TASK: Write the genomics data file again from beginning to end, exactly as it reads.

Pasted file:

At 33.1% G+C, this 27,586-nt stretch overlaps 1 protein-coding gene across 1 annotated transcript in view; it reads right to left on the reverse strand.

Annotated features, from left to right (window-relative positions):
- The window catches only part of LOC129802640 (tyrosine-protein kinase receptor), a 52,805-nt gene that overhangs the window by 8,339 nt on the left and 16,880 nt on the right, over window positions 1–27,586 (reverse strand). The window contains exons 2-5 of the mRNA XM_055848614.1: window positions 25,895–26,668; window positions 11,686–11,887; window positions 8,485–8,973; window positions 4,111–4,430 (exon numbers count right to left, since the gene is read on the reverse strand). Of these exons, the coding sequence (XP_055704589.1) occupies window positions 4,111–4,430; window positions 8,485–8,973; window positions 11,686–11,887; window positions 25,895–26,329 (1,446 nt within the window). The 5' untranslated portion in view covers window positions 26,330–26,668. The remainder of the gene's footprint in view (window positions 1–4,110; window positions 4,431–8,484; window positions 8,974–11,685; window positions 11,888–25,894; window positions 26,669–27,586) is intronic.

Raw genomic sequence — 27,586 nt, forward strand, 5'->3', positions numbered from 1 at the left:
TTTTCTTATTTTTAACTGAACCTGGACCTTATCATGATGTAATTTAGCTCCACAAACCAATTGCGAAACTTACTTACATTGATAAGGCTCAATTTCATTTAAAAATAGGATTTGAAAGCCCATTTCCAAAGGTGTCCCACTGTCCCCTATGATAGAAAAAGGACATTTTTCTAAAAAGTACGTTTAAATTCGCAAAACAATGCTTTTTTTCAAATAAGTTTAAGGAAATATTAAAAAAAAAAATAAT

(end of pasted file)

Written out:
At 33.1% G+C, this 27,586-nt stretch overlaps 1 protein-coding gene across 1 annotated transcript in view; it reads right to left on the reverse strand.

Annotated features, from left to right (window-relative positions):
- The window catches only part of LOC129802640 (tyrosine-protein kinase receptor), a 52,805-nt gene that overhangs the window by 8,339 nt on the left and 16,880 nt on the right, over window positions 1–27,586 (reverse strand). The window contains exons 2-5 of the mRNA XM_055848614.1: window positions 25,895–26,668; window positions 11,686–11,887; window positions 8,485–8,973; window positions 4,111–4,430 (exon numbers count right to left, since the gene is read on the reverse strand). Of these exons, the coding sequence (XP_055704589.1) occupies window positions 4,111–4,430; window positions 8,485–8,973; window positions 11,686–11,887; window positions 25,895–26,329 (1,446 nt within the window). The 5' untranslated portion in view covers window positions 26,330–26,668. The remainder of the gene's footprint in view (window positions 1–4,110; window positions 4,431–8,484; window positions 8,974–11,685; window positions 11,888–25,894; window positions 26,669–27,586) is intronic.

Raw genomic sequence — 27,586 nt, forward strand, 5'->3', positions numbered from 1 at the left:
TTTTCTTATTTTTAACTGAACCTGGACCTTATCATGATGTAATTTAGCTCCACAAACCAATTGCGAAACTTACTTACATTGATAAGGCTCAATTTCATTTAAAAATAGGATTTGAAAGCCCATTTCCAAAGGTGTCCCACTGTCCCCTATGATAGAAAAAGGACATTTTTCTAAAAAGTACGTTTAAATTCGCAAAACAATGCTTTTTTTCAAATAAGTTTAAGGAAATATTAAAAAAAAAAATAAT